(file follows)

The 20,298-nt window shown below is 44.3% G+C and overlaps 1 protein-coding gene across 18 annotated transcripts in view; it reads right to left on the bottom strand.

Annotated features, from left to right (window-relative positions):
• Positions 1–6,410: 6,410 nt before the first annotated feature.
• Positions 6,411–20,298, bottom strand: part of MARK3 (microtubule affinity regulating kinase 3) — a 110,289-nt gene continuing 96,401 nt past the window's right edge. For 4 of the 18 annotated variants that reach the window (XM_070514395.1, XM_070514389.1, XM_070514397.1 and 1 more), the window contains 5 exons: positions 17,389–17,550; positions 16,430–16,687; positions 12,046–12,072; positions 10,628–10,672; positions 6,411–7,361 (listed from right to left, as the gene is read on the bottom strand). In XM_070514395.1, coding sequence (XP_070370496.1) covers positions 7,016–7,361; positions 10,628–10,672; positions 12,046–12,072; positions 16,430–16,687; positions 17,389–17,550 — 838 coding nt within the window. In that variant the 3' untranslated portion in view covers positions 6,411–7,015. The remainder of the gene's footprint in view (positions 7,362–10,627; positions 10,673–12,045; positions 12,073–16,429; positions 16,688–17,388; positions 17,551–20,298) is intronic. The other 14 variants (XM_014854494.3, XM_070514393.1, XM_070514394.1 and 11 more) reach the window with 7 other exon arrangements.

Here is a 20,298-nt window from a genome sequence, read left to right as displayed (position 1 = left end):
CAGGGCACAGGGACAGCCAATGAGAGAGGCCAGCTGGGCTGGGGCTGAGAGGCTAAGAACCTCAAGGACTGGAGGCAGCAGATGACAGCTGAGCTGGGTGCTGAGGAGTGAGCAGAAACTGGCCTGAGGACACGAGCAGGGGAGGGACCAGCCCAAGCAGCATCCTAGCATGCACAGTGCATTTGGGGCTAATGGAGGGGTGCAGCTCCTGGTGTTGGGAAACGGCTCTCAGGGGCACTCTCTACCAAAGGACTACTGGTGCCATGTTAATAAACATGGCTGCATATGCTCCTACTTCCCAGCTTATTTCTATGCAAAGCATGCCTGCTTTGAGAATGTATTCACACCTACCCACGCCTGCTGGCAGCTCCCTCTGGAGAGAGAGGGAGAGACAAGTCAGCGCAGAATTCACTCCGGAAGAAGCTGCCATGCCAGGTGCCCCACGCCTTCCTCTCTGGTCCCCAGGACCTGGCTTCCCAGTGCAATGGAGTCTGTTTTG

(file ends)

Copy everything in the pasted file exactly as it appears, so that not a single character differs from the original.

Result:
The 20,298-nt window shown below is 44.3% G+C and overlaps 1 protein-coding gene across 18 annotated transcripts in view; it reads right to left on the bottom strand.

Annotated features, from left to right (window-relative positions):
• Positions 1–6,410: 6,410 nt before the first annotated feature.
• Positions 6,411–20,298, bottom strand: part of MARK3 (microtubule affinity regulating kinase 3) — a 110,289-nt gene continuing 96,401 nt past the window's right edge. For 4 of the 18 annotated variants that reach the window (XM_070514395.1, XM_070514389.1, XM_070514397.1 and 1 more), the window contains 5 exons: positions 17,389–17,550; positions 16,430–16,687; positions 12,046–12,072; positions 10,628–10,672; positions 6,411–7,361 (listed from right to left, as the gene is read on the bottom strand). In XM_070514395.1, coding sequence (XP_070370496.1) covers positions 7,016–7,361; positions 10,628–10,672; positions 12,046–12,072; positions 16,430–16,687; positions 17,389–17,550 — 838 coding nt within the window. In that variant the 3' untranslated portion in view covers positions 6,411–7,015. The remainder of the gene's footprint in view (positions 7,362–10,627; positions 10,673–12,045; positions 12,073–16,429; positions 16,688–17,388; positions 17,551–20,298) is intronic. The other 14 variants (XM_014854494.3, XM_070514393.1, XM_070514394.1 and 11 more) reach the window with 7 other exon arrangements.

Here is a 20,298-nt window from a genome sequence, read left to right as displayed (position 1 = left end):
CAGGGCACAGGGACAGCCAATGAGAGAGGCCAGCTGGGCTGGGGCTGAGAGGCTAAGAACCTCAAGGACTGGAGGCAGCAGATGACAGCTGAGCTGGGTGCTGAGGAGTGAGCAGAAACTGGCCTGAGGACACGAGCAGGGGAGGGACCAGCCCAAGCAGCATCCTAGCATGCACAGTGCATTTGGGGCTAATGGAGGGGTGCAGCTCCTGGTGTTGGGAAACGGCTCTCAGGGGCACTCTCTACCAAAGGACTACTGGTGCCATGTTAATAAACATGGCTGCATATGCTCCTACTTCCCAGCTTATTTCTATGCAAAGCATGCCTGCTTTGAGAATGTATTCACACCTACCCACGCCTGCTGGCAGCTCCCTCTGGAGAGAGAGGGAGAGACAAGTCAGCGCAGAATTCACTCCGGAAGAAGCTGCCATGCCAGGTGCCCCACGCCTTCCTCTCTGGTCCCCAGGACCTGGCTTCCCAGTGCAATGGAGTCTGTTTTG